Rustica's Steve Horton: Chef Chat, part 1
Pinching and punching: for Rustica baker Steve Horton, it's all in a day's work.
This week's chef chat is better labeled baker banter, as owner Steve Horton of Minneapolis's Rustica Bakery explains that professional baking is all about consistency. Producing the same high-quality loaves day after day might be boring for the baker, but Rustica's popularity has risen like a well-leavened loaf because of it: after years of local awards and swooning reviews (summary: the crust! the crumb! the best baguettes!), Rustica was named one of the country's 10 best bakeries in Bon Appetit's January issue. After the jump, more from Horton on the attention from Bon Appetit and the process that earned the bakery its accolades.
Do you know how you caught Bon Appetit's attention? I don't. Rick Nelson from the Star Tribune has written a few things about us over the years, and occasionally he'll do something on a national scale, like for Food & Wine. It could have been him, but I don't know. No one contacted us until they were fact-checking. [Hot Dish note: We asked Nelson whether he was Rustica's secret admirer. He said it wasn't him.]
Bon Appetit gave kudos to your Pugliese, egg bread, pain de mie, rustic, and levain loaves. Are those the bakery's stand-out loaves, in your opinion? That's fine. We prefer some of our everyday breads, too--the miche and the multigrain. We're happy they mentioned us at all.
When did you start baking? About 15 years ago. I started as a manager at Breadsmith in town. All the Breadsmiths are owned by the same guy locally,and he needed a retail manager. I became more curious about bread and the processes involved. When I was at Breadsmith, there's only a small segment of breadmaking that they focus on. I was interested in some other things, naturally leavened breads and pre-ferments, things that are a little more methodical and regimented. I started taking courses at the now defunct National Baking Center that was downtown here. Our head baker, Tammy [Hoyt-Simonds], was an intern there and also took courses.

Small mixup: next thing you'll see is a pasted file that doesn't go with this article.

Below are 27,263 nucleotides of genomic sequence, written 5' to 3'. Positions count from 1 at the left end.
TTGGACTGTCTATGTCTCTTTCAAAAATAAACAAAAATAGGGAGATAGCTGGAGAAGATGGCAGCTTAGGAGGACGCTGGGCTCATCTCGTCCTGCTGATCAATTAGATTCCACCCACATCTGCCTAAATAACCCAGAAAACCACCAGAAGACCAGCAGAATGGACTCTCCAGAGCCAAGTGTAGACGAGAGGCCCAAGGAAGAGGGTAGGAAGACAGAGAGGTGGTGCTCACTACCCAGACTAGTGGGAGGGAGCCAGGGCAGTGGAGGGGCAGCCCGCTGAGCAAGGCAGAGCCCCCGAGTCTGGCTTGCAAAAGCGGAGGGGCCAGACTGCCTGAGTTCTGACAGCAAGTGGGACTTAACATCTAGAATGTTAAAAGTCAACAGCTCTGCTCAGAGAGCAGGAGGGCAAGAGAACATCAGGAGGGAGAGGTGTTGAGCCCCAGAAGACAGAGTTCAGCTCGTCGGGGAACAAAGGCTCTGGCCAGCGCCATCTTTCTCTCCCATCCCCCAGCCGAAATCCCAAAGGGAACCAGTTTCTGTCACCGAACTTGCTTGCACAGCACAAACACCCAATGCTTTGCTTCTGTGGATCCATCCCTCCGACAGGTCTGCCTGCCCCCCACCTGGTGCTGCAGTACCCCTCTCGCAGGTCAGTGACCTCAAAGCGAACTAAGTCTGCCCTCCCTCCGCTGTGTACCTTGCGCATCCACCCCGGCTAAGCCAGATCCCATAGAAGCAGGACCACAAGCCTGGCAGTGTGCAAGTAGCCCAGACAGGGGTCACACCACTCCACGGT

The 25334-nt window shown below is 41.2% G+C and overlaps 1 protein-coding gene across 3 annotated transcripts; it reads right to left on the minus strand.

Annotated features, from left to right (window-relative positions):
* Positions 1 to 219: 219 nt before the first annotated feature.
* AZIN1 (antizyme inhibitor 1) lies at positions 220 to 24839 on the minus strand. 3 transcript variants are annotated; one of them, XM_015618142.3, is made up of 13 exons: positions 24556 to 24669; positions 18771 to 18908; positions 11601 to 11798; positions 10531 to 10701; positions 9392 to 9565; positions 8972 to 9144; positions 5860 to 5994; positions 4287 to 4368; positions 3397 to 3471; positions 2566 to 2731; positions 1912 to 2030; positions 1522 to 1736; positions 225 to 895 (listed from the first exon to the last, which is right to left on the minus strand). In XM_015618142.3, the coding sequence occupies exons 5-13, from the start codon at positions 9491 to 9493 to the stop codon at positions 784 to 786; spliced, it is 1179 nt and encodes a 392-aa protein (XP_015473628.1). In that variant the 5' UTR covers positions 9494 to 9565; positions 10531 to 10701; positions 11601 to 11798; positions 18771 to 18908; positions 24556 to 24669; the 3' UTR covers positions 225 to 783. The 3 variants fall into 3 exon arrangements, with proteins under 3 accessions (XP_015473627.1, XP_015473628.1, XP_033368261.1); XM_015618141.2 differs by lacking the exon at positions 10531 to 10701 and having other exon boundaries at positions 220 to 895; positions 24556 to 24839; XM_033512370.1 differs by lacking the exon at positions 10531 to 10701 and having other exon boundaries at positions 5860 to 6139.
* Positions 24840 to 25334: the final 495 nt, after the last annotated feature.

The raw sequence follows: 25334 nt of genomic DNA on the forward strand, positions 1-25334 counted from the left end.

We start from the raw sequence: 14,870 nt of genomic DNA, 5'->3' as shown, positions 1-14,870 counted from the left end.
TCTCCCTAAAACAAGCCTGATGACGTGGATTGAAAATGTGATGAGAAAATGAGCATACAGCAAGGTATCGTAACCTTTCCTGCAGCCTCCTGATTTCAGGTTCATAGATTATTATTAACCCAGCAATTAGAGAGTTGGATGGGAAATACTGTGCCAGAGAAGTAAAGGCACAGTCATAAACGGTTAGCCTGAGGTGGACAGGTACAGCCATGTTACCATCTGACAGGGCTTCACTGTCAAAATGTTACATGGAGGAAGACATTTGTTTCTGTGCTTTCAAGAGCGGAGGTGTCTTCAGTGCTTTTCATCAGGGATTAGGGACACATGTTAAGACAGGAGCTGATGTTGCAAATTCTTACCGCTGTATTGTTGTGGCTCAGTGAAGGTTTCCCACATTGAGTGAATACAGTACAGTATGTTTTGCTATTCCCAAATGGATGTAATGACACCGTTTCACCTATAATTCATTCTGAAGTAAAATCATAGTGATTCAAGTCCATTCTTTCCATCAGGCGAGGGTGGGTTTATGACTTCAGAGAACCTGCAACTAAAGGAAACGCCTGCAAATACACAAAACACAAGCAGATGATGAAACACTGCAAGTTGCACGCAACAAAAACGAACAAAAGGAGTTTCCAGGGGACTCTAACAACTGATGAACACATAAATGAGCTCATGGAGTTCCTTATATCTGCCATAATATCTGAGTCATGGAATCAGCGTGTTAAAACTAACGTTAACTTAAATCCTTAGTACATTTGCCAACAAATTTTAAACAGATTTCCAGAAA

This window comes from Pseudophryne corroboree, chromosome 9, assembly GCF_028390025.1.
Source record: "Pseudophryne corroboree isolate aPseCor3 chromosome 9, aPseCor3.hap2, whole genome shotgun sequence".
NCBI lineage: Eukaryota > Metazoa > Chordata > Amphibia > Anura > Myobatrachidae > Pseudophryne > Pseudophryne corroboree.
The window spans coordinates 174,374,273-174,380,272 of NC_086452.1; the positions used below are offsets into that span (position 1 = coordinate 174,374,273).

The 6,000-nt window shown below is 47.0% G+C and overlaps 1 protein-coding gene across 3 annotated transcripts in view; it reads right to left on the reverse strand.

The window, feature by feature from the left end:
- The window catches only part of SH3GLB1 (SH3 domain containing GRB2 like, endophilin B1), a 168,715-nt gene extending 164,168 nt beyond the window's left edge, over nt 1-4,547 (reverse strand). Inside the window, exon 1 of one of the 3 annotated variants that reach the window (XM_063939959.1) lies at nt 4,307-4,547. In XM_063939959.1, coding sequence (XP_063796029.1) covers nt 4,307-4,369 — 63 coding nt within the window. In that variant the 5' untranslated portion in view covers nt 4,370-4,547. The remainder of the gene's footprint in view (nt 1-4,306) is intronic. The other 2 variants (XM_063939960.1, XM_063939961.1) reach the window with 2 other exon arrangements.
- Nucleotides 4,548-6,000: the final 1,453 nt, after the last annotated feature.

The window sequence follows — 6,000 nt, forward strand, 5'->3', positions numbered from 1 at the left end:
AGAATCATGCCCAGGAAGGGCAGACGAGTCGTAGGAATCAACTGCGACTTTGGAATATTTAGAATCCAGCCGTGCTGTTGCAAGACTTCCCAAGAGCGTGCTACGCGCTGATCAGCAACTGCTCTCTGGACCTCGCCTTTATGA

From there I had various jobs. I got more and more interested in the process and finding things we really liked in terms of process and execution and producing it in a consistent way every day.
How is it not boring to produce the same breads day after day? It can be. It can be extremely tedious. For example, every Monday is about the same as every other Monday. But Monday is different than Tuesday, and Tuesday is different than Wednesday. That mixes it up a little bit. But in order to be consistent and to do something by hand and to do it well, you really need to have that regimented repetition. At the point we're at, having made so many thousands of loaves by hand, it's just part of the process. I think the people who do it every day don't think of it as tedious. It's just what you do. The focus is on the moment and the task at hand, that specific loaf that you're shaping, with the goal in mind to be as consistent as you can. Every single one of us is different, but we try to get the crust and the crumb [the interior of the loaf] to be the same for every product.
One of the things we try to highlight every day is that being a professional baker is about consistency. The customer doesn't care if we think it's tedious or if we're tired. They want to get a product that is the same as the one before. That's just kind of how you have to think about it.
What are the qualities you require in kitchen staff? Reliability, believe it or not, is huge at 2, 3, 4 a.m. Everybody has a different shift, depending on what their job is that day. The ability to take the details of the job and execute them [is important]. We all try to communicate well, so that's important. The key is to understand the process and understand the need for consistency and how to achieve that. Not everyone knows the science and all that, but for their specific role for the specific day, they know how to execute it.
We have pretty specific systems--where things go, where we do them, how we do them, how long things sit, how many baguettes go on a board. For everything there's a system. You don't have to think about the really mundane things, like which rack I'm going to use for this. You always do things the same way. It makes things more efficient, too.
People that want to get up and do it. If you don't want to do it, you're not going to get up and do it. It's always challenging to find people who want to do that.
So you don't mind starting work in the middle of the night? Well, I do mind. I just don't think about it. For example, I go in about 1 a.m. normally. I'm usually the first one there. Weekends I go in at midnight. I think of it as morning. I just get up and do it. I don't think, "I'm only going to get five hours of sleep; I'm only going to get three hours of sleep." You break your day into pieces. That first hour is a little tough for me, but I'm usually alone, and it's one of the most peaceful times of day.
Our chat with Steve Horton continues tomorrow.
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